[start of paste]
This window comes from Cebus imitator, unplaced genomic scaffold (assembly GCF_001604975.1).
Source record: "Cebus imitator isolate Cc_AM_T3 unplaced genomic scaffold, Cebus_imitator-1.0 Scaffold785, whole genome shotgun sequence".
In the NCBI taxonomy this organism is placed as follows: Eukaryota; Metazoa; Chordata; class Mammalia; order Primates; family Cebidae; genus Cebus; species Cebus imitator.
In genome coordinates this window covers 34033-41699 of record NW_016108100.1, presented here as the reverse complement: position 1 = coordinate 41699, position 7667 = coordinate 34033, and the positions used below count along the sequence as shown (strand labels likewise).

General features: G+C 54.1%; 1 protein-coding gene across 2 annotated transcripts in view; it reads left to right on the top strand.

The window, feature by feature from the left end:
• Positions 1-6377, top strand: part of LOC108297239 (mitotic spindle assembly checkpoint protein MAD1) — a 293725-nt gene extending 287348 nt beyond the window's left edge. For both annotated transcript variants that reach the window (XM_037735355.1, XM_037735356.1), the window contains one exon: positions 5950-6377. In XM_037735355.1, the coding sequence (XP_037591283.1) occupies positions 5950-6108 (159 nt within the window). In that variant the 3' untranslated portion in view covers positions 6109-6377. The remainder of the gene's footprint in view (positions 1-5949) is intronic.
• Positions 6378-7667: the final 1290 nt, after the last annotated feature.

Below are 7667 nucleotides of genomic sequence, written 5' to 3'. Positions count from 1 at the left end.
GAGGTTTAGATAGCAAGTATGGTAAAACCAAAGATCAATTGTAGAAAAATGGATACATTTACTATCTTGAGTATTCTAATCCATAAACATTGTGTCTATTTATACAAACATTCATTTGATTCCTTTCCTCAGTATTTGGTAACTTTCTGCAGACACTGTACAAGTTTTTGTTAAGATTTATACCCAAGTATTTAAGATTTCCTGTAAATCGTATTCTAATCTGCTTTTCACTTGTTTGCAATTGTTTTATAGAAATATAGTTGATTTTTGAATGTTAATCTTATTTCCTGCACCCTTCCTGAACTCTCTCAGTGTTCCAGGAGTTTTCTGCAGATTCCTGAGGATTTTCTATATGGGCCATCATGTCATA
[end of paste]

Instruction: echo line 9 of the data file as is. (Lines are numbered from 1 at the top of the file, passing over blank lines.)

Below are 7667 nucleotides of genomic sequence, written 5' to 3'. Positions count from 1 at the left end.